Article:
The Tiny Pill That Changed the World
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If you were asked to name which of the technological innovations of the 20th century changed our world the most, what would your answer be?
The automobile? Radio? Television? The Green Revolution? The atomic bomb? Younger people might even say computers or the Internet.
All of these have had an immeasurable influence on our way of life, certainly in the Western world. But one invention is often overlooked, even though it has had a profound effect on our society. Now more than 40 years old, the full consequences of its invention have still not been realized as it takes us further and further into uncharted territory.
The birth-control pill was first given to women in Illinois in the summer of 1960. No one could have foreseen how it would revolutionize the world’s morals, change the marriage customs of thousands of years, significantly alter gender roles in Western society and contribute to a major decline in many nations’ birth rate.
The pill didn’t start the ’60s revolution. Society is constantly changing, perhaps no more so than throughout the 20th century, and the pill was a part of that change. It followed on the heels of other significant developments.
Two world wars had already had a major effect, and the role of women had changed considerably. Forced by the thousands into jobs when the men mobilized for war, women quickly were working more and filling roles normally reserved for men. They had been given the vote. They had more freedom of choice when it came to clothes. Morality was already changing.
Other forms of birth control were already available at that time. Condoms were considered the man’s responsibility, but the diaphragm had given women a greater degree of sexual independence ever since a British scientist had invented a spermicide to go with it in 1932.
The pill, however, went much further. Now women were free to have risk-free sex anytime, anywhere, anyplace and with anybody. No longer did women cherish their virginity. Rather, some now boasted to their friends about how many men they’d had. Women were now free to aggressively pursue men.
The pill changed women’s attitudes, but it changed men’s as well—perhaps even more so.
Traditions turned upside down
For thousands of years, men had always pursued women in most cultures. Different cultures had developed different rules of courtship, but marriage was a universal custom common to all religions. Before a father would allow his daughter to marry, the prospective husband had to prove he could provide for his new wife and any children they might have. Men were driven to work hard to prepare themselves for marriage and family responsibilities.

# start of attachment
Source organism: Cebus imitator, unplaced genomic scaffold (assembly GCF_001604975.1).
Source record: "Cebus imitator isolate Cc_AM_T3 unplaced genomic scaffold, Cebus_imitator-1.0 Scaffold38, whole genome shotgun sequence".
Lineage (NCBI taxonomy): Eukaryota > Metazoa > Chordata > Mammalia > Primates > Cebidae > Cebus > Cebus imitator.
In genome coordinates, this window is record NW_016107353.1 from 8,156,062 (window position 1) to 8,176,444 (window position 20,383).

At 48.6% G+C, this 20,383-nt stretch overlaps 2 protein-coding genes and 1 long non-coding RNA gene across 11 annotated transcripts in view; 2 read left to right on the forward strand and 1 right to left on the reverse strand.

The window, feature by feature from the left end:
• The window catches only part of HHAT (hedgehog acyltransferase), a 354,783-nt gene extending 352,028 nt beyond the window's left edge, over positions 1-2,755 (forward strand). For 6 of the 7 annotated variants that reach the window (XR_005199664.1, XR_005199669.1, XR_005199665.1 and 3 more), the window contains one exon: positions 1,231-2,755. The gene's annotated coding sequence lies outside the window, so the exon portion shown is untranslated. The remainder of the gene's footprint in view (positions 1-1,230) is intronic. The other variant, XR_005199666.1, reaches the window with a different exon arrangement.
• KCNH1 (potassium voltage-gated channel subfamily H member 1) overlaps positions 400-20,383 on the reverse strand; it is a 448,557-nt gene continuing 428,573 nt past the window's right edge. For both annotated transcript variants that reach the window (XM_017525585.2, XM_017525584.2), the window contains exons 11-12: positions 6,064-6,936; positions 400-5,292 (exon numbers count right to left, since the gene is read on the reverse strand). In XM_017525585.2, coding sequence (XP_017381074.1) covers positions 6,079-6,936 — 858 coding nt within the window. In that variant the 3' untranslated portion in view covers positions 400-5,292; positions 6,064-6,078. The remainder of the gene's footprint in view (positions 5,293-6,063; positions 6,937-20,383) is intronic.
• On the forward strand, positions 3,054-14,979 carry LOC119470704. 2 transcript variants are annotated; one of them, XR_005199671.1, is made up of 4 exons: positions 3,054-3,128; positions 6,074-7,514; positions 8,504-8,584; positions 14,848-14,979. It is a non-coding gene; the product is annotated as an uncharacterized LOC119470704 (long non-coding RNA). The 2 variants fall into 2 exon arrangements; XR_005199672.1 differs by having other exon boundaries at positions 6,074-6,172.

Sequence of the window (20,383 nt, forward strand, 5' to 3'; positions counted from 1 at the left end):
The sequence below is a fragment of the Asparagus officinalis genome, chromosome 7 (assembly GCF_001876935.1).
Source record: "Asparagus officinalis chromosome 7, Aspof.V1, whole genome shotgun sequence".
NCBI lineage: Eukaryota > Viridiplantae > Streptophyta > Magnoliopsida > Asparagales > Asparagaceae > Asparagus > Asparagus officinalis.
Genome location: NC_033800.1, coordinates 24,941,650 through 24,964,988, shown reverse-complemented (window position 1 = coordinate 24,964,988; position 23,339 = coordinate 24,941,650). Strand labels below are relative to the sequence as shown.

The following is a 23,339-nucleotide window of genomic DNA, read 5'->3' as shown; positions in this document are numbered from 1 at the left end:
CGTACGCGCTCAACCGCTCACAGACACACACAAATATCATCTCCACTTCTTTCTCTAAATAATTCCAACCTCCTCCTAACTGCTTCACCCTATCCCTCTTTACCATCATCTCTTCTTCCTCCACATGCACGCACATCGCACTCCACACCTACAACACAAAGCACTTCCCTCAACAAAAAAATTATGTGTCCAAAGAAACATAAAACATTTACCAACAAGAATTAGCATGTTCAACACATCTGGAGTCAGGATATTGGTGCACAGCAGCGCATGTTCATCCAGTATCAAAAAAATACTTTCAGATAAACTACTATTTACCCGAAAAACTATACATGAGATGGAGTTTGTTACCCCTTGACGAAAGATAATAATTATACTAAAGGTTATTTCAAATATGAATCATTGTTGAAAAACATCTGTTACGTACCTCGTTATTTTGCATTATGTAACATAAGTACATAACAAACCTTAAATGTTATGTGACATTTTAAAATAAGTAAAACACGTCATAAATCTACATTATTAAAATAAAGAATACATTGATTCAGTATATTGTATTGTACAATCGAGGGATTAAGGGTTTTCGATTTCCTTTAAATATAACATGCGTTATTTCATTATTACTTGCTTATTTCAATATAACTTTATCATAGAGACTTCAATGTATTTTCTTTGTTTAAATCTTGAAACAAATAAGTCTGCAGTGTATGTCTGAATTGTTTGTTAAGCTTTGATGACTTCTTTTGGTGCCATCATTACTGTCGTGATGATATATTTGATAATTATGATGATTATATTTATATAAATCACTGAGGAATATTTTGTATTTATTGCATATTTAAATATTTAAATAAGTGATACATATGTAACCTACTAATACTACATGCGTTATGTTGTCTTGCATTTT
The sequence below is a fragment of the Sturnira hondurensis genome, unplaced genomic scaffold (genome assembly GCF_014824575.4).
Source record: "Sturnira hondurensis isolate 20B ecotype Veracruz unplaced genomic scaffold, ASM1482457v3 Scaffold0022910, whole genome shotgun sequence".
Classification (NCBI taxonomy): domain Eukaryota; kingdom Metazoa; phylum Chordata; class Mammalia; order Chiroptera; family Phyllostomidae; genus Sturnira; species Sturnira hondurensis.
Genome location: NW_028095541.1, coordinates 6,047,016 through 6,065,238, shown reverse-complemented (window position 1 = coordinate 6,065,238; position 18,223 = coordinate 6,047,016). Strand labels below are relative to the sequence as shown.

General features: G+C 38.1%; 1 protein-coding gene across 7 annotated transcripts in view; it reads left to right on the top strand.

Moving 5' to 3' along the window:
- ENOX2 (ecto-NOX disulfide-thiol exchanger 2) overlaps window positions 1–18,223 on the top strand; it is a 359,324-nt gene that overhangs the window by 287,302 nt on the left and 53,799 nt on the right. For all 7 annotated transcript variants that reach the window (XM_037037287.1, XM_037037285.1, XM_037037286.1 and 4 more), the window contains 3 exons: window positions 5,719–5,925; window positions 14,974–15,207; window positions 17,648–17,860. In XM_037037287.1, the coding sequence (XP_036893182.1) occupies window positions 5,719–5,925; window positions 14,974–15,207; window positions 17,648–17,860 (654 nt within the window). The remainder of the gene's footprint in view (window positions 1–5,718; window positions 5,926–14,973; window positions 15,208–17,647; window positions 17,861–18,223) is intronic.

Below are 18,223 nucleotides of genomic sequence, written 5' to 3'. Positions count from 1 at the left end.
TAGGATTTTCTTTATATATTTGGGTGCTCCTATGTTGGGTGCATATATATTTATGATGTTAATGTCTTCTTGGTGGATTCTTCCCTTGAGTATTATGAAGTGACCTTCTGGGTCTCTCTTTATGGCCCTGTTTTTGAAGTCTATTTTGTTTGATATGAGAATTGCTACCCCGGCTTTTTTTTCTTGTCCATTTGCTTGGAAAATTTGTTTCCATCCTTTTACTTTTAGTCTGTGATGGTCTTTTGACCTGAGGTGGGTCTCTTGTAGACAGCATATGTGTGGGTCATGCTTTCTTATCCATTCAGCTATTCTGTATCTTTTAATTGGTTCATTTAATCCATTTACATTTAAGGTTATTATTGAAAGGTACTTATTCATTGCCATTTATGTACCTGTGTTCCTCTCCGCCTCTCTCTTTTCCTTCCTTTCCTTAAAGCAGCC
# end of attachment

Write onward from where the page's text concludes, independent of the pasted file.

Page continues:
The sex drive had always helped motivate men. But before the pill, sex was generally out of the question until marriage. When people risked premarital sex, an unwanted pregnancy and illegitimate child was often the result. With this went a social stigma that could last a lifetime. Girls were particularly afraid that the father would run away from his responsibilities, greatly jeopardizing their future marital prospects. Thus elaborate courtship rules were observed to handle the difficult transition toward marriage.
The pill changed everything. Now men and women could have sex without responsibility. Fear of the consequences began to quickly disappear.
The kind of hedonistic society the apostle Paul predicted would prevail “in the last days” quickly became a reality. He warned that “people will be lovers of themselves,” no longer needing a stable, loving relationship. They would be “lovers of pleasure rather than lovers of God” (2 Timothy 3:1-4, New International Version).
Paul goes on to describe a society obsessed with sexual pleasures: “They are the kind who worm their way into homes and gain control over weak-willed women, who are loaded down with sins and are swayed by all kinds of evil desires” (verse 6).
Other serious consequences remain
Although the pill removed some of the most obvious unintended outcomes of premarital sex—unwanted pregnancies—many other far-reaching consequences remain.
While the birth-control pill prevented countless pregnancies, the number of unwanted teen pregnancies has continued to climb. Both the number and percentage of illegitimate teen births are far higher now than before the pill was introduced. Teenagers are far more sexually active, and at far younger ages.
Many people remain woefully ignorant of the dangers and spread of sexually transmissible diseases (STDs), currently afflicting an estimated 25 percent of American youths. Sex now can even prove deadly—the HIV virus that leads to AIDS is increasingly common among heterosexuals in the West and is devastating whole nations in Africa.
It takes time for people’s perceptions to change.
The pill changed everything. Now men and women could have sex without responsibility.
After the introduction of the pill, the ’60s revolution transformed many Western societies. One after another, nations in the West liberalized their moral laws, the fear of the negative consequences largely removed by the birth-control pill. The result? The destruction of the traditional family with consequences that are continuing to mount.
The entertainment industry—television, movies and music—is enormously influential in breaking down values and taboos, in portraying illicit sexual bliss without consequences and promoting alternative lifestyles to replace the traditional family.
The media has not adapted to the present-day realities of sexually transmissible diseases such as AIDS or the emotional consequences of the kind of wholesale immorality they advocate. Not surprisingly, nor have people who are inordinately influenced by the entertainment rather than by God’s Word, the Bible.
Biblical instruction about sexual relationships
The ancient Greek city of Corinth, a major port in apostolic times, was similar to many of our Western cities today. The people were cosmopolitan, sophisticated and showed little restraint in sexual matters. The apostle Paul, well aware of their overall attitude, wrote the following in his first epistle to the church there: “Flee sexual immorality. Every sin that a man does is outside the body, but he who commits sexual immorality sins against his own body” (1 Corinthians 6:18).